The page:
When Scott Walker, Joe Biden, or any other candidate for office talks about his or her humble past, he or she is making a subtle implication that the problems of disadvantaged groups in America are mostly cultural, rather than economic or structural. I know how to work hard and I know you do too, so elect me and I’ll make sure that our kind of work is rewarded. And those others, whose work is never rewarded? Well, they’re just not working hard enough.
For more on how candidates construct narratives to court voters, read (or listen to!) Jeffrey Alexander’s “Heroes, Presidents, and Politics,” now in podcast form.
Ubisoft has been trying to find out what makes its gamers tick. Nick Yee, a researcher fronting the company’s internal “Daedalus Project,” now has a new book, The Proteus Paradox, bringing together some of the major findings from the years of interviewing and observing gamers. Perhaps most interesting, as Bryan Alexander points out in Reason, is that, no matter how otherworldly the games might be, players tend to import their offline behavior and attitudes.
For instance, Yee explains in a chapter called “The Labor of Fun,” many gamers come to see gaming as a second job, demanding hours of boring drudgery contributing to fleeting achievements. Some even exploit other gamers to do the “grinding” work of leveling-up and repay it with racism toward those willing to do the work.
Gender figures interestingly, too:
Proteus outlines how male players denigrate, harass, and drive off female players. But Yee offers two twists to this sadly familiar story. First, women report wanting to play for the same reasons men do—achievement, social interaction, and immersion—going against essentialist expectations of gender behavior difference. And second, MMOs [massively multiplayer online games] offer a pedagogical benefit of sorts to male gamers who play under female avatars.
Males do this switching with some frequency… mostly to enjoy the eye candy of an attractive female avatar displayed in a game’s third-person perspective. That gaze is then reversed, as it were, as other players ogle the same avatar from their avatar’s perspectives. It’s a surprising opportunity to experience the kinds of sexual harassment that real-world women know to well.
Love, death, and helping others all come into play. “For all the criticisms that can be made of gamers’ behavior,” Alexander writes after reading Yee’s book, “these worlds are not bleak places entirely devoid of pleasure and fellow-feeling.” Between levels, it seems, some Putnam, Goffman, and Addams have snuck into the online realm.
“Stay-at-home mother” evokes black and white images of well-coiffed women in starched aprons. Rather than a vestige of a bygone era, stay-at-home moms are on the rise, according to the findings of a new Pew Research study. In 2012, 29% of women with children under the age of 18 stayed home, a number that has been on the rise since 1999 and is 3% higher than in 2008.
However, while more women are staying home with their children, the face of the stay-at-home mom has changed dramatically since the 1950s “Leave It to Beaver” days. Stay-at-home moms today are less educated and more likely to live in poverty than working moms. Younger mothers and immigrant mothers also make up a good portion of stay-at-home moms.
The story of why mothers are staying home is more complex than you may imagine and has more to do with the poor labor market, the exorbitant price of child care, and the contemporary structure of work. In a recent interview with Wisconsin Public Radio, Barbara Risman, a sociologist at the University of Illinois at Chicago, spoke about how this report has been picked up by the mainstream media:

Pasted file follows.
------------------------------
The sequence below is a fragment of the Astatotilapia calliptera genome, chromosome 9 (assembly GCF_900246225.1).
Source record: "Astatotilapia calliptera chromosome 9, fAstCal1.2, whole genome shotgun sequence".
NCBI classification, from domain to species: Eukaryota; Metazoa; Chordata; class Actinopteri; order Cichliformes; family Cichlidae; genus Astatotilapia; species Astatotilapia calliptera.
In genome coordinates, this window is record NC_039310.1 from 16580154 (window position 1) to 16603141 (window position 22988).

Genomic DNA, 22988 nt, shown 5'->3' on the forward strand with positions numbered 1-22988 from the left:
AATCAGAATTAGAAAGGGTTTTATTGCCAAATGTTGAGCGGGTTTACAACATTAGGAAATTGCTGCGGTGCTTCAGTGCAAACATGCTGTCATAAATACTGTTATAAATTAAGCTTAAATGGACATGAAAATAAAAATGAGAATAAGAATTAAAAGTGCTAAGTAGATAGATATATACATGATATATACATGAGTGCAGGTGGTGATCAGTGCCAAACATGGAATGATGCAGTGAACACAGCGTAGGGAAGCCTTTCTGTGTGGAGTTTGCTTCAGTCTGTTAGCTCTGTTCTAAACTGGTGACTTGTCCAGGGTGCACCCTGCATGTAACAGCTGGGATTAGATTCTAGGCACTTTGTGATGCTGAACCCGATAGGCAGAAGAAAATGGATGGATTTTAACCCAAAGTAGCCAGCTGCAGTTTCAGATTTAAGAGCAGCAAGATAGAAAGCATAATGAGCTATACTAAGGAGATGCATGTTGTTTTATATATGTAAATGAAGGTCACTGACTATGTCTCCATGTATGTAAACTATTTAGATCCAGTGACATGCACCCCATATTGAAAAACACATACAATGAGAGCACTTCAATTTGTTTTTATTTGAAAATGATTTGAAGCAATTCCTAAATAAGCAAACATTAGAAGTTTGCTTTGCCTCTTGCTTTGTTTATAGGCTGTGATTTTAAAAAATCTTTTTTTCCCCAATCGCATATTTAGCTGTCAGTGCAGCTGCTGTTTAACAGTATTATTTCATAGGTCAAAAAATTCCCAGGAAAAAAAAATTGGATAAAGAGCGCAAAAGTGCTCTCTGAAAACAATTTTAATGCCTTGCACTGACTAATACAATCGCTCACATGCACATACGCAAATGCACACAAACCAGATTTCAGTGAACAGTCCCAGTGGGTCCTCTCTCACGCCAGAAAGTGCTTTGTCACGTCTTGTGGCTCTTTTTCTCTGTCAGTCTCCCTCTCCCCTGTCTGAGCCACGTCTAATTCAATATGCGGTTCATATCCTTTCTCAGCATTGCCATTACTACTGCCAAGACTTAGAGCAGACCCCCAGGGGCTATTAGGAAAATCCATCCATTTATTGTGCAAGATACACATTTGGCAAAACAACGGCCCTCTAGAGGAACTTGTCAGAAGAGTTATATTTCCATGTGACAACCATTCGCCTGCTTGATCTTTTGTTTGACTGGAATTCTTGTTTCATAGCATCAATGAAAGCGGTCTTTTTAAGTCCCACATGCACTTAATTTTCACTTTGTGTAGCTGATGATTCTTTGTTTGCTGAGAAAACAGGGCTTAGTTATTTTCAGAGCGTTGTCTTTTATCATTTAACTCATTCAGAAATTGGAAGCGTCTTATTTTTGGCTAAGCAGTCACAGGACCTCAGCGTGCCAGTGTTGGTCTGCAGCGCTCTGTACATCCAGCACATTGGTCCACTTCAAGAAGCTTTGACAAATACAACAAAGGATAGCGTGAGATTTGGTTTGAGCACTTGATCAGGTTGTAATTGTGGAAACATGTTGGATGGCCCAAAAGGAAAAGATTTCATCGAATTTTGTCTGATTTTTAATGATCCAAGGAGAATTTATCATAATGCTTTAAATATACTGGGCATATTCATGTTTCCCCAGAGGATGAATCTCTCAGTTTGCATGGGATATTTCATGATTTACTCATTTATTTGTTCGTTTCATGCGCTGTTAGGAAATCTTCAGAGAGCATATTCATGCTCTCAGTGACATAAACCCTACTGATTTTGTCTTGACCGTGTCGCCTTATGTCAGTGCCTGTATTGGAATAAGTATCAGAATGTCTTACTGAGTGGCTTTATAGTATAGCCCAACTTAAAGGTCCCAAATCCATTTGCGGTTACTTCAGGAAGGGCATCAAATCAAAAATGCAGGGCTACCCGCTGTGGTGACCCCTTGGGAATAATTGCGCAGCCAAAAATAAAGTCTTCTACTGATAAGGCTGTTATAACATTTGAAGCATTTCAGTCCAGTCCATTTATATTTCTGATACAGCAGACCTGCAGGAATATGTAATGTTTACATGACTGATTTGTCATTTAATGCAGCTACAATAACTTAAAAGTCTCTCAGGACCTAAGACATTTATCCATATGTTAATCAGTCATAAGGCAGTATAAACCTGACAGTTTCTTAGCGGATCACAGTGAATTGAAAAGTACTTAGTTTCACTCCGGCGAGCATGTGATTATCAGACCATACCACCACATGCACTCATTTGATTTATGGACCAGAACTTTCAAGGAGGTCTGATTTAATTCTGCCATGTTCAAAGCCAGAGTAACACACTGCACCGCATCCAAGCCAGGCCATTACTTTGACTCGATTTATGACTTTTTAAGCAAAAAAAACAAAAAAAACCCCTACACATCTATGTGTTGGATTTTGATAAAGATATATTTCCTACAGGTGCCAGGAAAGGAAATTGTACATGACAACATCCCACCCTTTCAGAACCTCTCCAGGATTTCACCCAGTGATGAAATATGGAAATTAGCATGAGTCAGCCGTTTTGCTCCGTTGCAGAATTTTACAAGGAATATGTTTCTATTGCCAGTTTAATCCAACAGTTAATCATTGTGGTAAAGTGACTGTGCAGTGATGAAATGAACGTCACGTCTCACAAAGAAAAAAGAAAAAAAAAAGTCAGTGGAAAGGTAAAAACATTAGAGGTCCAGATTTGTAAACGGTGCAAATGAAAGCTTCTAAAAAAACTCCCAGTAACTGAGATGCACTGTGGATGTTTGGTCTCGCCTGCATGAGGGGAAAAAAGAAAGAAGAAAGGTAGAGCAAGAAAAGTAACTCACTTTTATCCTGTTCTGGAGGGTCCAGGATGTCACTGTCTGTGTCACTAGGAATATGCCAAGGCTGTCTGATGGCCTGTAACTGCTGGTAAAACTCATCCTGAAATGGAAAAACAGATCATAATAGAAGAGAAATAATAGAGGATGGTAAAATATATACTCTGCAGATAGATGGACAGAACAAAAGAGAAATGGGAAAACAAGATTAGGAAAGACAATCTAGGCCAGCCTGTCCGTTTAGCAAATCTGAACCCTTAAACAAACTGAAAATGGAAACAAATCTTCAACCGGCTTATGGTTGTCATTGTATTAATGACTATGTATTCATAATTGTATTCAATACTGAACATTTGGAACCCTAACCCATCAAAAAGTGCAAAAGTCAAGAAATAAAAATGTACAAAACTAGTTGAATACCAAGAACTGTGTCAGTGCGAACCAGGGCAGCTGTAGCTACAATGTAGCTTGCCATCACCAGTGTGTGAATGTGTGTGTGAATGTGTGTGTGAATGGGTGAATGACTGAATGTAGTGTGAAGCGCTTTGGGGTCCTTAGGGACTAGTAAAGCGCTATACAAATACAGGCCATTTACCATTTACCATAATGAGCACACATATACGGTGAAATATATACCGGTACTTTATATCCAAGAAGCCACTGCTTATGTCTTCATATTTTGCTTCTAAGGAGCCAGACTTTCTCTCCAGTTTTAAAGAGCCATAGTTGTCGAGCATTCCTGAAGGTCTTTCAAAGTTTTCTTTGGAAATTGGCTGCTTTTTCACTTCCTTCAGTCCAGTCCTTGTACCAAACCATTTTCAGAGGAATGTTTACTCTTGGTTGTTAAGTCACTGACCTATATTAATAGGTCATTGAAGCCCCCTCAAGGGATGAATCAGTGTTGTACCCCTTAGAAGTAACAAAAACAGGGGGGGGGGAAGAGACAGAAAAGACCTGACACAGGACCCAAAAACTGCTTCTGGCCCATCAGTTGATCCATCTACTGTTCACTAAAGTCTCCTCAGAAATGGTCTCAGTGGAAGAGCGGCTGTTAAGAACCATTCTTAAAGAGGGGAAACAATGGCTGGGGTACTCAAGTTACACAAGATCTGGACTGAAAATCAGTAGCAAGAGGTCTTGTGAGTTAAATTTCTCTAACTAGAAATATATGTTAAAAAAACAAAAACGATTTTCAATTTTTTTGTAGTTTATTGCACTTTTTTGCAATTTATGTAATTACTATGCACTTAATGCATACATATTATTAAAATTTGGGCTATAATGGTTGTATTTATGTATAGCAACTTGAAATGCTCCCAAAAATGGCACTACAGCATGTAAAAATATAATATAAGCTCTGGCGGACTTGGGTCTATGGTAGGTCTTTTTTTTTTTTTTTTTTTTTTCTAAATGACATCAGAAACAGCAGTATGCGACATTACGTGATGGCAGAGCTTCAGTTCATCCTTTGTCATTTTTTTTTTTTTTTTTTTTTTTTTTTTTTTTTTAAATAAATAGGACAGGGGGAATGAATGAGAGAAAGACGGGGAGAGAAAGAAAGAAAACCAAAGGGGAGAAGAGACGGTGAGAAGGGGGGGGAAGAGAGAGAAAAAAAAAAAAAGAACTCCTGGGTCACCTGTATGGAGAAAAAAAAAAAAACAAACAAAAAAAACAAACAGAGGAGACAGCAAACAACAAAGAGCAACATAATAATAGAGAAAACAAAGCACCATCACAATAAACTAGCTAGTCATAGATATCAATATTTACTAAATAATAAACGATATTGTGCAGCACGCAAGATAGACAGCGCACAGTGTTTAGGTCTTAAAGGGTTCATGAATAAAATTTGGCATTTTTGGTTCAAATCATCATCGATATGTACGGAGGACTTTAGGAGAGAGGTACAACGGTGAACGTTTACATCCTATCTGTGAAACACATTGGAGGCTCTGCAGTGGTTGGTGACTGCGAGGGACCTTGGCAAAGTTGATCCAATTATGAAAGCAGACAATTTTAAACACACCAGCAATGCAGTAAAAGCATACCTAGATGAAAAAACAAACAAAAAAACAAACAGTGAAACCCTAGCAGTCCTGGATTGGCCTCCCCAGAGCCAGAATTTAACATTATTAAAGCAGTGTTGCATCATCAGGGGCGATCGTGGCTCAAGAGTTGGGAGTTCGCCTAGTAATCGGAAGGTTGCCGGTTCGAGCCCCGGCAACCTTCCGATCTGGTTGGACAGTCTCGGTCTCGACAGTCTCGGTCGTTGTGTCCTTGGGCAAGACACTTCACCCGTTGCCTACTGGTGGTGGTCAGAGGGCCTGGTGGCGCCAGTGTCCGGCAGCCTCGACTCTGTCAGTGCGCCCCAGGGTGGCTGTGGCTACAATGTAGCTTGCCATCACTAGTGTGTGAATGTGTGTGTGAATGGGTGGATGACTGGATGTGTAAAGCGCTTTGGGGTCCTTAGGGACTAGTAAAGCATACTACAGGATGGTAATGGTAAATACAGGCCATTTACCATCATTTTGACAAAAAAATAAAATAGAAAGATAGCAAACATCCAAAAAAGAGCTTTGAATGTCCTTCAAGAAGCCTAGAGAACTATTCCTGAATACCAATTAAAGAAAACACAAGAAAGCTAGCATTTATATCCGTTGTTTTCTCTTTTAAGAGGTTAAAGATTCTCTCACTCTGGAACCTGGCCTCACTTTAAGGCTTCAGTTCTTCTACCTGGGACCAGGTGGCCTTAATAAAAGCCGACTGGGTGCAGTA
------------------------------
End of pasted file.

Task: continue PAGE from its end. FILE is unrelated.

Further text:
What’s surprising to me is the headlines and how it’s portrayed in the news. Although the numbers are going up, when you look at what mothers say, 6% of the mothers in this study say they are home because they can’t find a job. When you take those 6% of mothers out, the results are rather flat. Part of the real story here then is that it’s hard to find a job that allows you to work and covers your child care, particularly if you have less education and your earning potential isn’t very high.
These days stay-at-home moms, who are more likely to be less educated, are not be able to make enough money for working to even be worthwhile. Many times, their pay wouldn’t actually cover the cost of child care. Beyond these important financial considerations, lower wage shift work makes it extremely difficult to coordinate child care in the midst of work schedules that change on a weekly basis.
For highly-educated, formerly-professional stay-at-home moms, it’s not that they’re “opting out” from the labor force, but they’re being pushed out by the “all-or-nothing” structure of professional jobs with 24/7 demands for worker availability. The nature of these jobs makes it very hard to be both a worker and a parent.
In the age-old struggle to “have it all,” many of us try to squeeze extra hours out of each day in order to accommodate all of our work and family responsibilities. In the past this discussion has revolved around female workers, those who juggle full-time work, parental duties, and the domestic chores of the “second shift.” However, as the nature of work changes – becoming more precarious at the same time more demanding – this struggle for work-life balance extends to workers of all genders, ages, and social classes.
The root problem, of course, isn’t that employees have family or personal commitments. The root problem is the rigid conventions of work that assume work must occur at certain times and places and that mistakenly gauge productivity by the number of hours spent at work.
Kelly and Moen research flexible working policies that can dramatically shift the very nature of work in order for this balance to be more attainable. They have found that the most effective flexible policies are those that are available to all workers, rather than perhaps mothers or specific individuals and that are collectively implemented with both employees and managers sharing control.
To move beyond decades of discussing work-life balance to meaningful change, employers need to shift from one-off accommodations. It’s time to make working efficiently, creatively, sustainably and flexibly the new norm.
These policies, such as remote work and varied hours, benefit organizations as well as employees. With these flexible policies, employees are not only more healthy and less stressed but also are more likely to work hard to keep their jobs.
Best Buy has ended its Result Only Work Environment (ROWE) program, which famously allowed employees to telecommute, working in the office on a set schedule, or have the flexibility to do both. Evaluations were based solely on job performance, with no consideration of attendance. Best Buy’s policy change follows a similar change at Yahoo, where CEO Marissa Meyer no longer allows staff to work from home.